InMugl*

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Phase I Variables (polity-based)

General variables

♠ RA ♣ Will Farrell; Alice Williams ♥

♠ Original name ♣ Mughal Empire ♥ The Mughal Empire ruled over the Kachi plain from 1605CE-1858CE[1]

♠ Alternative names ♣ Mogul Empire ♥

♠ Peak Date ♣ 1630-1707 CE ♥ Shah Jahan built the Taj Mahal in Agra between 1632 CE-1648 CE and his reign saw the golden age of Mughal architecture. Aurangzeb reigned from 1658 CE to 1707 CE, during which time the territory, wealth and population of the empire grew. His reign also saw the zenith of Mughal cannon production. [2]


Temporal bounds

♠ Duration ♣ 1526-1858 CE ♥ The Mughal Empire began with Babur's victory over Ibrahim Lodi in the first Battle of Panipat, and ended when it was supplanted by the British Raj. [3]

♠ Degree of centralization ♣ unitary state ♥ The Mughal empire had a centralized and imperialistic government; the emperor had unlimited freedom in making laws. Although he had a council of ministers he was not bound to consult them. The third Emperor, Abu Akbar, established a form of delegated government in which the provincial governors were personally responsible to him for the quality of government in their territory. Taxes were imposed by, and transmitted to, the center (the emperor). [4]

♠ Supra-polity relations ♣ none ♥ Independent polity. [5]

Supra-cultural relations

♠ preceding (quasi)polity ♣ Timurid Empire ♥ Core region was Afghanistan
♠ relationship to preceding (quasi)polity ♣ continuity ♥
♠ succeeding (quasi)polity ♣ Durrani Empire ♥ Core region was lost to Durrani? Empire but Mughal state still existed in the upper Ganges valley.
♠ Supracultural entity ♣ ♥
♠ scale of supra-cultural interaction ♣ ♥ km squared.

♠ Capital ♣ Agra; Fatehpur Sikri; Lahore; Agra; Shahjahanabad; Delhi ♥ Agra: 1526-1571 CE; Fatehpur Sikri: 1571-1585 CE; Lahore: 1585 CE-1598 CE; Agra: 1598-1648 CE; [Shahjahanabad; Delhi]: 1648-1857 CE dates cannot yet be machine read.

Akbar changed the royal capital of his empire four times during his rule (Agra, Fatehpur Sikri, Lahore, Agra) reflecting his "changing strategic foci." [6] Shah Jahan built a new capital in Delhi "Shahjahanabad". This remained the Mughals' capital for the rest of the dynasty. [7]

♠ Language ♣ Urdu; Persian ♥ Persian was the official language of the empire, but Urdu became the language of the elite. Urdu uses an Arabic script derived from Persian. [8]

General Description

The Mughal Empire was one of the largest centralized states in premodern world history. By the late 1600s, it covered most of the Indian subcontinent. The empire was founded by Babur (reigned 1526-1530 CE), who had invaded northern India from central Asia. He defeated the Delhi sultan at Panipat and occupied Delhi and Agra before moving on to Bengal. His grandson, Abu Akbar ('the Great') consolidated Mughal rule in the north through a series of military campaigns, notable for their use of field artillery. Akbar was also a great administrator, establishing a system of salaried civil and military office holding, combined with efficient taxation. Revenue was collected on the basis of land assessments, administered by local tax farmers, and the system served to integrate both Hindu and Muslim elites into the state. This period saw a flourishing of Indo-Muslim culture, particularly in the fields of painting and architecture. Economically, India was the centre of mercantile activity within the Indian Ocean; its manufactured goods, especially cotton textiles, were in huge demand. The reign of Shah Jahan (1628-1658 CE) is seen as the high point of Mughal culture, represented above all by the construction of the Taj Mahal. His son Aurangzeb (reigned 1658-1707) was more aggressive military and eventually incorporated most of India into the empire, at least formally. The state was run on increasingly military lines and was more assertively Muslim. After Aurangzeb's death the empire began to disintegrate, encouraged by infighting and corruption among elites. The Mughals had lost much of their territory and power by the mid-18th century. The Marathas, a dynasty of Hindu warriors, became the dominant force in India during the 1700s, followed by the British in the early 19th century. Delhi was taken by the armies of the East India Company in 1803, but the Mughals carried on as rulers of Delhi until 1857. Following the Indian Rebellion, the British exiled the last king, Bahadur Shah II, who had given the rebels his support.[9]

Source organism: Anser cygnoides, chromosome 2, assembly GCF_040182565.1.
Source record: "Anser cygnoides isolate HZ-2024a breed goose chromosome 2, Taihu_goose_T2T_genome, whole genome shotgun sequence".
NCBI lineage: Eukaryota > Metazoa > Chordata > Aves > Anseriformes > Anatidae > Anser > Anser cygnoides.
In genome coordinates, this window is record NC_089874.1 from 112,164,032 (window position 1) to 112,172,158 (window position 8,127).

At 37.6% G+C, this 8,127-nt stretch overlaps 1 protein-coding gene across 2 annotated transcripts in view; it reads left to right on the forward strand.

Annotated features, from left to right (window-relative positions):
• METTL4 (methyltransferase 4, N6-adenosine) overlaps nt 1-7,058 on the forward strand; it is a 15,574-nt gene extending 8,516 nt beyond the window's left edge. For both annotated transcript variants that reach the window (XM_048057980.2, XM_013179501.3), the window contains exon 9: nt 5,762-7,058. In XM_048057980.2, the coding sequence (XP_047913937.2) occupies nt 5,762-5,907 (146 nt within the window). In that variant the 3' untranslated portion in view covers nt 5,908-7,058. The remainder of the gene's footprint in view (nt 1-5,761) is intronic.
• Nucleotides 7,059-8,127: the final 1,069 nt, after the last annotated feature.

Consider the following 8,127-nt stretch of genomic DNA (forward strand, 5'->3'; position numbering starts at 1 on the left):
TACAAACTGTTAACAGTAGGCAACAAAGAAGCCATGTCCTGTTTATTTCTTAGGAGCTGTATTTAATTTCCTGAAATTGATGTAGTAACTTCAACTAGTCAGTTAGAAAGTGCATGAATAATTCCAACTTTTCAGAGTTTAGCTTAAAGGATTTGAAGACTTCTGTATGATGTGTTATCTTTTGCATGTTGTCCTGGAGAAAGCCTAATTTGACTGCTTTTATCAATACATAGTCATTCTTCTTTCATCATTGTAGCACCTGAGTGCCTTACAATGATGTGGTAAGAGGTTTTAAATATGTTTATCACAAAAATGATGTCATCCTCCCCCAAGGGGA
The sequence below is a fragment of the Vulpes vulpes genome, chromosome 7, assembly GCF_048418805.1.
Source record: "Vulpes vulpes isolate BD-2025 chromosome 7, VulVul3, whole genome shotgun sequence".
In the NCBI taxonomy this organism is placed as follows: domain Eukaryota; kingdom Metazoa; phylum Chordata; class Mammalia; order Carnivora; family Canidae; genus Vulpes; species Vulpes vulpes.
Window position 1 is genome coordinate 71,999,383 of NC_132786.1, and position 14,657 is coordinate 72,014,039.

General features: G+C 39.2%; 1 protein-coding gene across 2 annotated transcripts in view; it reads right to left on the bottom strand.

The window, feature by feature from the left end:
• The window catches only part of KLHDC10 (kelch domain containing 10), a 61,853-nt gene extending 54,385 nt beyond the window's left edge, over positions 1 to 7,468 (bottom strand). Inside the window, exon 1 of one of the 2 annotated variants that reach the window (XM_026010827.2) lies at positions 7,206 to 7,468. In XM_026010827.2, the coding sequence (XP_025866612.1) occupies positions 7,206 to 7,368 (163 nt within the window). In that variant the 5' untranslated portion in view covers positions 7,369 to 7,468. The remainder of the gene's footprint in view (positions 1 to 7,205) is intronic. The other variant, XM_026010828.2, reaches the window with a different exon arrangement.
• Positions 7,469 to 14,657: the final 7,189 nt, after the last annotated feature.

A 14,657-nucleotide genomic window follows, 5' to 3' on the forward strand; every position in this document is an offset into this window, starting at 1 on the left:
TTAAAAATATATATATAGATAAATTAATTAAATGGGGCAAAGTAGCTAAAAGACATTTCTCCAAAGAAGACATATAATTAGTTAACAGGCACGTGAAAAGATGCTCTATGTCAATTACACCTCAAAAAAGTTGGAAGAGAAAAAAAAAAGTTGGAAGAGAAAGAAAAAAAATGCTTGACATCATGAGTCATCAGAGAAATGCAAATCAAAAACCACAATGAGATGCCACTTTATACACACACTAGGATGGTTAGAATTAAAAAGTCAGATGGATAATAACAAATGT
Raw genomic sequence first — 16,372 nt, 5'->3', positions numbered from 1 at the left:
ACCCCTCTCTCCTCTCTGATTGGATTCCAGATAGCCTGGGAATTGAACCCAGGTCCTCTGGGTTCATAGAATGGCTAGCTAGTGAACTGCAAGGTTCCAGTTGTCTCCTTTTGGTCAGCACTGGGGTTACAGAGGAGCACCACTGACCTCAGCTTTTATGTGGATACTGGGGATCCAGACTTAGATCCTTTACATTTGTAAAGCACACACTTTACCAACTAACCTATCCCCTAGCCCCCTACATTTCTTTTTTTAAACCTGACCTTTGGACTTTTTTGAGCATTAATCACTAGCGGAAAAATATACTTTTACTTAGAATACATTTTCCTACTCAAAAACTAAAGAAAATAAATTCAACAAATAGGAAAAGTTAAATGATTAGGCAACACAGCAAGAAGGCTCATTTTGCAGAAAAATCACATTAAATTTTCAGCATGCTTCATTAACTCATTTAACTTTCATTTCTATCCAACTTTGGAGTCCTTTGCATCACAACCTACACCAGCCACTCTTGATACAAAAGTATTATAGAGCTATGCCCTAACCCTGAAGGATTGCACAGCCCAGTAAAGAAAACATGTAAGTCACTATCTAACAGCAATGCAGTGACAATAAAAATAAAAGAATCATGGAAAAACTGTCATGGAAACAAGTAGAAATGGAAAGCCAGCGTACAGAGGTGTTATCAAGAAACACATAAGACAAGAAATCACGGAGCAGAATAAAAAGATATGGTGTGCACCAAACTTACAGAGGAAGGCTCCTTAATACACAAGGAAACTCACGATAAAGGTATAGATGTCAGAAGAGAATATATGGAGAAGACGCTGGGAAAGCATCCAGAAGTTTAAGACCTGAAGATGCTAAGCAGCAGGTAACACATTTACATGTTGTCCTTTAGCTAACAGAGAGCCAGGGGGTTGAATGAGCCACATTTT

Population and political organization

The two main branches of the Mughal empire were dedicated to revenue and military affairs. The emperor, seen as a divinely inspired patriarch, supervised his revenue and military officials through frequent travelling, and curbed their political ambitions by transferring them frequently, requiring them to attend court regularly, and assigning them responsibilities that cross-cut those of other officials.[10]
At its peak, in the late 1600s, the Mughal Empire comprised between 100 and 150 million inhabitants.[11]

Social Complexity variables

♠ RA ♣ Will Farrell; Alice Williams; Enrico Cioni ♥ Enrico Cioni contributed information on lawyers.

Social Scale

♠ Polity territory ♣ [3,200,000-4,500,000]: 1700 CE ♥ squared kilometres. [3,200,000-4,500,000][12]

♠ Polity Population ♣ [110,000,000-150,000,000]: 1700 CE ♥ [110,000,000-150,000,000][13] The reference refers to the year range 1650-1750 CE, which is turned into 1700 CE, so that it can be matched up with the population range.